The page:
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Europe considers threshold for genetic contamination

(May 9, 2001 -- Cropchoice news) -- A key European Union agricultural committee will decide in the coming months whether to recommend a formal threshold of .5 percent foreign genetic material in conventional seeds, according to an EU official from the Netherlands.

This news comes as Greenpeace announced that independent tests on three types of conventional corn seed in Austria found genes from Monsanto and Syngenta transgenic varieties that are not legal for planting in Europe. Earlier tests revealed similar problems in Germany.

Avoiding this is increasingly difficult, says Chris van Winden, representative for the Netherlands in the Standing Committee on Seeds and Propagation Material for Agriculture, Horticulture and Forestry. This is especially true of efforts to contain the transgenic varieties that the EU has approved for planting and human consumption.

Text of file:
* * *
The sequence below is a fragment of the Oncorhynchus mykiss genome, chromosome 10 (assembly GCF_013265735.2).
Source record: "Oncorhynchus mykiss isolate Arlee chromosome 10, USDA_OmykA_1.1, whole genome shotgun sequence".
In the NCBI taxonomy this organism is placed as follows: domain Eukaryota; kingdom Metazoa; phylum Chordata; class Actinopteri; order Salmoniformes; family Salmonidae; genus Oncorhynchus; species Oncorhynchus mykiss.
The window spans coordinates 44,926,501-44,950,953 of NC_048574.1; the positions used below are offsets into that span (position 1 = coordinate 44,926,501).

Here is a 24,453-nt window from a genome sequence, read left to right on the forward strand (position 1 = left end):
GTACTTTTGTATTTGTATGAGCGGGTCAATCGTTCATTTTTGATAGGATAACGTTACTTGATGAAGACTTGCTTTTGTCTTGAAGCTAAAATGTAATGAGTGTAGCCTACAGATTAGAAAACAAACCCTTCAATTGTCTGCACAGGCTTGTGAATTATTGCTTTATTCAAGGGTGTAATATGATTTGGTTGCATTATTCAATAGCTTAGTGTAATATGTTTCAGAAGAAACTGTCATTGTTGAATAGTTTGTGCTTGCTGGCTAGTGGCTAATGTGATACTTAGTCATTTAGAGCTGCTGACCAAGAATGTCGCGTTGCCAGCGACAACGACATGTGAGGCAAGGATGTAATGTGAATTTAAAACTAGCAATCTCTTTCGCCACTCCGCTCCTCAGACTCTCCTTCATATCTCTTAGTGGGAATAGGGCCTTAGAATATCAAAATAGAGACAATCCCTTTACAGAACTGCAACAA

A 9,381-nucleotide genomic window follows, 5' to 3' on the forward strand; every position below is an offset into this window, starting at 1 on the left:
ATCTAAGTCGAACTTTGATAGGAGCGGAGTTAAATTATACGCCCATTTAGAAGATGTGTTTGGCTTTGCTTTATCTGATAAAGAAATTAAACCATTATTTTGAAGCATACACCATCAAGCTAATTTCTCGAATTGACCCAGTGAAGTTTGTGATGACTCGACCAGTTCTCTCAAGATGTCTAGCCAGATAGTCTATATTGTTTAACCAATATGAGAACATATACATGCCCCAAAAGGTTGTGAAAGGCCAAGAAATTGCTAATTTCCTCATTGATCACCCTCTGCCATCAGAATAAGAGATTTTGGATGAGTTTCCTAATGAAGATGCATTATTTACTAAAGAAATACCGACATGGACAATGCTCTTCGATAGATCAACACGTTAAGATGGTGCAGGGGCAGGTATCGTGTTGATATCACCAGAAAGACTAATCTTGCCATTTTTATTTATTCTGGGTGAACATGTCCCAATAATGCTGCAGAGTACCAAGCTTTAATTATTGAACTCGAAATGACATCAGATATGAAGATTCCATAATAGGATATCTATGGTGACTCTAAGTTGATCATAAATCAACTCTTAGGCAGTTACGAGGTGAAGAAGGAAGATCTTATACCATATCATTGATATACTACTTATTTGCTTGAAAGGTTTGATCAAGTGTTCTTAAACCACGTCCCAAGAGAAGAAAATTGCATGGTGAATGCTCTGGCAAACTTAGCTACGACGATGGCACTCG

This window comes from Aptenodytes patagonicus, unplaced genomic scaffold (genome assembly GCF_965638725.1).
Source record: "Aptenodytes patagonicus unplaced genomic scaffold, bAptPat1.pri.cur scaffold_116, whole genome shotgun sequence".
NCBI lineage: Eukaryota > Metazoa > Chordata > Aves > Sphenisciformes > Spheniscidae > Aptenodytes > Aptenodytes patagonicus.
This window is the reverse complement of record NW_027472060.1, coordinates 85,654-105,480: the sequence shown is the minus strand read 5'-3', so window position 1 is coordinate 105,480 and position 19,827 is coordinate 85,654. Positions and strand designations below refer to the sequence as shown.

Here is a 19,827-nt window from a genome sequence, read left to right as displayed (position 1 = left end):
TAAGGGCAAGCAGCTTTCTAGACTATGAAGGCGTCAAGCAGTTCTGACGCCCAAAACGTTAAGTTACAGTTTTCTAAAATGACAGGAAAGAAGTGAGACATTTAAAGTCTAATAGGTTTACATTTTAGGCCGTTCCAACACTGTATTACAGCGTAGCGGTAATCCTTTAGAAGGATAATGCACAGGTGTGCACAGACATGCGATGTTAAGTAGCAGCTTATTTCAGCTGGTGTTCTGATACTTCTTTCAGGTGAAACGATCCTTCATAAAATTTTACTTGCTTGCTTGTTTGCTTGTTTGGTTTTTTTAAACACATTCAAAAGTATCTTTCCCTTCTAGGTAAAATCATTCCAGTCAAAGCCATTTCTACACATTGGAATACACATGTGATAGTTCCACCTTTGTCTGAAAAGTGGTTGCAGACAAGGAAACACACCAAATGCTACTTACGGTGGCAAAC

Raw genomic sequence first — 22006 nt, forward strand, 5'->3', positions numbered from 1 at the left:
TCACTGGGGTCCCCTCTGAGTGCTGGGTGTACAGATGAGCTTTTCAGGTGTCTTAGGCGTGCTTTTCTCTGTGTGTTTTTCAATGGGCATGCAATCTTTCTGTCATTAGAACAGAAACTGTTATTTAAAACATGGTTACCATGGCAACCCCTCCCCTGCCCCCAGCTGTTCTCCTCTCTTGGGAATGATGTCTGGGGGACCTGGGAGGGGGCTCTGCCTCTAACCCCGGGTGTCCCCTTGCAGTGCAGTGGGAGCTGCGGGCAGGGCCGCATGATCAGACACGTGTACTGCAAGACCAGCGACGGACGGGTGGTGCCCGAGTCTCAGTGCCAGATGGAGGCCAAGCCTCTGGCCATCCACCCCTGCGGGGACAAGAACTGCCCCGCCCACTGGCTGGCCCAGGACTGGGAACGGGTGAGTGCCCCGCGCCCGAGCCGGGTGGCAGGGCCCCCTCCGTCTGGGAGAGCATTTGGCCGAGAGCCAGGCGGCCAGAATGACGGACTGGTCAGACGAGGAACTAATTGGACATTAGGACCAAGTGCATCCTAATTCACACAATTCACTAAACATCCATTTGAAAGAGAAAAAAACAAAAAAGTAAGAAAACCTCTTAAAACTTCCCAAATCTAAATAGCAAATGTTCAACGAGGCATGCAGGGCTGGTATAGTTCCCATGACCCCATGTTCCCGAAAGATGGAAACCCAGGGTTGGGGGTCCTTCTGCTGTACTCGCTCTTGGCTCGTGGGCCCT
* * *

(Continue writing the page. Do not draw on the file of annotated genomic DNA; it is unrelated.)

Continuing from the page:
He suggests that an allowable level of genetic contamination differs little from the various grass seeds that farmers might find in a bag of wheat seed.

Greenpeace wants European authorities to establish a zero tolerance for approved transgenic varieties showing up in conventional seed.